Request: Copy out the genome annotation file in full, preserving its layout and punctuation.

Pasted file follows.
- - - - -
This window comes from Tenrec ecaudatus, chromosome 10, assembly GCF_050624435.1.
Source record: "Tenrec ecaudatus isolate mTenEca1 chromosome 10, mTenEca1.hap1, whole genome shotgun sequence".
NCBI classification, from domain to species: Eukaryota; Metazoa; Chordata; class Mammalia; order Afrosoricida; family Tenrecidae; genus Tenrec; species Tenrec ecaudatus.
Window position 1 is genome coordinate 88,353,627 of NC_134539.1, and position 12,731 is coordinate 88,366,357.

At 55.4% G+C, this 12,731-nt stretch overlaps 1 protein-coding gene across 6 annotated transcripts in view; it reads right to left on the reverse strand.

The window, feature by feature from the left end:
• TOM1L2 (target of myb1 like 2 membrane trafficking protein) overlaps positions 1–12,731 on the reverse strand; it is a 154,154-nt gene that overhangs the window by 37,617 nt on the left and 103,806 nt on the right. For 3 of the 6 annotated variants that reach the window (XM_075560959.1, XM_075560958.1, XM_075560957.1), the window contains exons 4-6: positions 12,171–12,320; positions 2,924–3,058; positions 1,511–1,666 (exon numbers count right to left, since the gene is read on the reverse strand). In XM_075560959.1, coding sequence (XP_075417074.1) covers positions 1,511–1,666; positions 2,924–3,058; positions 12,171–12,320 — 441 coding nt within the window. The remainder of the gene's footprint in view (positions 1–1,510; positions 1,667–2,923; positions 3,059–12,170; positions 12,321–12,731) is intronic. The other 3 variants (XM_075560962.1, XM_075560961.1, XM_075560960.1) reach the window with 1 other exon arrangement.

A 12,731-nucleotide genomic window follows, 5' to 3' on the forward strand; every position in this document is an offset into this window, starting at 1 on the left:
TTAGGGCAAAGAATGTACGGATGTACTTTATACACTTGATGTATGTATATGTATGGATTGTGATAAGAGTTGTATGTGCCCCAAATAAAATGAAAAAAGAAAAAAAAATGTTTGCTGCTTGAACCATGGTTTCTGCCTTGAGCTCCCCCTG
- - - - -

This window comes from Tenrec ecaudatus, chromosome 10, assembly GCF_050624435.1.
Source record: "Tenrec ecaudatus isolate mTenEca1 chromosome 10, mTenEca1.hap1, whole genome shotgun sequence".
NCBI classification, from domain to species: Eukaryota; Metazoa; Chordata; class Mammalia; order Afrosoricida; family Tenrecidae; genus Tenrec; species Tenrec ecaudatus.
Window position 1 is genome coordinate 88,353,627 of NC_134539.1, and position 12,731 is coordinate 88,366,357.

At 55.4% G+C, this 12,731-nt stretch overlaps 1 protein-coding gene across 6 annotated transcripts in view; it reads right to left on the reverse strand.

The window, feature by feature from the left end:
• TOM1L2 (target of myb1 like 2 membrane trafficking protein) overlaps positions 1–12,731 on the reverse strand; it is a 154,154-nt gene that overhangs the window by 37,617 nt on the left and 103,806 nt on the right. For 3 of the 6 annotated variants that reach the window (XM_075560959.1, XM_075560958.1, XM_075560957.1), the window contains exons 4-6: positions 12,171–12,320; positions 2,924–3,058; positions 1,511–1,666 (exon numbers count right to left, since the gene is read on the reverse strand). In XM_075560959.1, coding sequence (XP_075417074.1) covers positions 1,511–1,666; positions 2,924–3,058; positions 12,171–12,320 — 441 coding nt within the window. The remainder of the gene's footprint in view (positions 1–1,510; positions 1,667–2,923; positions 3,059–12,170; positions 12,321–12,731) is intronic. The other 3 variants (XM_075560962.1, XM_075560961.1, XM_075560960.1) reach the window with 1 other exon arrangement.

A 12,731-nucleotide genomic window follows, 5' to 3' on the forward strand; every position in this document is an offset into this window, starting at 1 on the left:
TTAGGGCAAAGAATGTACGGATGTACTTTATACACTTGATGTATGTATATGTATGGATTGTGATAAGAGTTGTATGTGCCCCAAATAAAATGAAAAAAGAAAAAAAAATGTTTGCTGCTTGAACCATGGTTTCTGCCTTGAGCTCCCCCTG